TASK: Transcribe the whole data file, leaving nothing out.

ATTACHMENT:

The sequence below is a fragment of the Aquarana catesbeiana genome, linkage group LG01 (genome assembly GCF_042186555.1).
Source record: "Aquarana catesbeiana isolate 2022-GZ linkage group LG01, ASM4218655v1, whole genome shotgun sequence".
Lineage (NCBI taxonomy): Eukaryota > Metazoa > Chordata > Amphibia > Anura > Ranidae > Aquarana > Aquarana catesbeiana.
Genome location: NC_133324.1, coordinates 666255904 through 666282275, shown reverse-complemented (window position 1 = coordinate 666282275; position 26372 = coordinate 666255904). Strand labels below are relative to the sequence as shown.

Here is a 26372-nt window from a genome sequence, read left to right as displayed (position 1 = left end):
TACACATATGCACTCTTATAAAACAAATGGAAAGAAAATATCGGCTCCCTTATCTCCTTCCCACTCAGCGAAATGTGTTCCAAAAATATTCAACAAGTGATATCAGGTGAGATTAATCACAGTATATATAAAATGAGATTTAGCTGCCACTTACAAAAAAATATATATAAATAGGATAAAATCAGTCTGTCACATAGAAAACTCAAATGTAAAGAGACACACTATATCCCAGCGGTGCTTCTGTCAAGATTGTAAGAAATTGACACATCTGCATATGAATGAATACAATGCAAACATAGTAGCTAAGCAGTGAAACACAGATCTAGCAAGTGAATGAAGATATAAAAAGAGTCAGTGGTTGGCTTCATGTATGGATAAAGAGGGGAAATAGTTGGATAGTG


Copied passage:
The sequence below is a fragment of the Aquarana catesbeiana genome, linkage group LG01 (genome assembly GCF_042186555.1).
Source record: "Aquarana catesbeiana isolate 2022-GZ linkage group LG01, ASM4218655v1, whole genome shotgun sequence".
Lineage (NCBI taxonomy): Eukaryota > Metazoa > Chordata > Amphibia > Anura > Ranidae > Aquarana > Aquarana catesbeiana.
Genome location: NC_133324.1, coordinates 666255904 through 666282275, shown reverse-complemented (window position 1 = coordinate 666282275; position 26372 = coordinate 666255904). Strand labels below are relative to the sequence as shown.

Here is a 26372-nt window from a genome sequence, read left to right as displayed (position 1 = left end):
TACACATATGCACTCTTATAAAACAAATGGAAAGAAAATATCGGCTCCCTTATCTCCTTCCCACTCAGCGAAATGTGTTCCAAAAATATTCAACAAGTGATATCAGGTGAGATTAATCACAGTATATATAAAATGAGATTTAGCTGCCACTTACAAAAAAATATATATAAATAGGATAAAATCAGTCTGTCACATAGAAAACTCAAATGTAAAGAGACACACTATATCCCAGCGGTGCTTCTGTCAAGATTGTAAGAAATTGACACATCTGCATATGAATGAATACAATGCAAACATAGTAGCTAAGCAGTGAAACACAGATCTAGCAAGTGAATGAAGATATAAAAAGAGTCAGTGGTTGGCTTCATGTATGGATAAAGAGGGGAAATAGTTGGATAGTG